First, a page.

Calendar photo caption: In July 2020, protestors marched in Richmond, Virginia, to protest racial violence and police brutality targeting Black women. (Eze Amos/Getty Images)
The presumption of guilt and myth of racial difference that burden Black people are compounded for Black LGBTQ people, who are criminalized and stigmatized not only for their race but for their sexuality and gender identities. LGBTQ communities of color have long faced arrest and imprisonment under laws criminalizing homosexuality and gender nonconformity. As recently as 2010, a Black man was convicted of a crime in Selma, Alabama, for having consensual sex with another man.
A movement to build solidarity and ensure safety for Black and Latino LGBTQ people was fueled by police violence. Police often raided LGBTQ establishments during the 1960s. Violent police attacks on Los Angeles's Cooper Do-nuts Café in 1959 and San Francisco's Compton's Cafeteria in 1966 prompted protests. A police raid on New York's Stonewall Inn in 1969 launched the Stonewall Uprising, an early catalyst in the LGBTQ rights movement. Black and brown transgender women like Marsh P. Johnson and Sylvia Rivera, who had long been treated brutally by police, played key roles in the Uprising.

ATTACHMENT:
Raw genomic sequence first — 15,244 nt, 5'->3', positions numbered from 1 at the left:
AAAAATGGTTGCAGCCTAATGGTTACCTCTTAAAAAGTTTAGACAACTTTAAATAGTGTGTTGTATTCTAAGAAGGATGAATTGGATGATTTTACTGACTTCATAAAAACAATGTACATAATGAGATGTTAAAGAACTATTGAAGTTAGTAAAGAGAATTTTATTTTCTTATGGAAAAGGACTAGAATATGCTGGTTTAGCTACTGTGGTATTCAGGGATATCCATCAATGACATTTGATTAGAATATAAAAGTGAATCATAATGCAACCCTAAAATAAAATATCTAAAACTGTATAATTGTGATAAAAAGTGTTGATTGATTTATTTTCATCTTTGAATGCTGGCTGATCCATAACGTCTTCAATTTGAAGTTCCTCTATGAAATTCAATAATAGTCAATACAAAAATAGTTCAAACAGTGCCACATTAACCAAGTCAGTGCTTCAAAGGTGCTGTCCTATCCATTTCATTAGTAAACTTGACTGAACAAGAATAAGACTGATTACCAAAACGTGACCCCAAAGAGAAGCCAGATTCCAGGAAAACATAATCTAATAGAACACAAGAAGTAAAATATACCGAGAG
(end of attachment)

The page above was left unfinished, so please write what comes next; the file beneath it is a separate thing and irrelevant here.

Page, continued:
Laws criminalizing LGBTQ identities have been struck down, but a culture of impunity towards violence against Black and brown LGBTQ people persists. In 2008, Duanna Johnson, a 43-year-old Black transgender woman, was assaulted at the Shelby County Jail in Memphis, Tennessee. Surveillance video shows two white officers holding her down, beating her, and spraying her in the face with pepper spray. After she was released, Ms. Johnson was fatally shot in the head. Three men were reportedly seen in the area before the police arrived, but her killer was never found.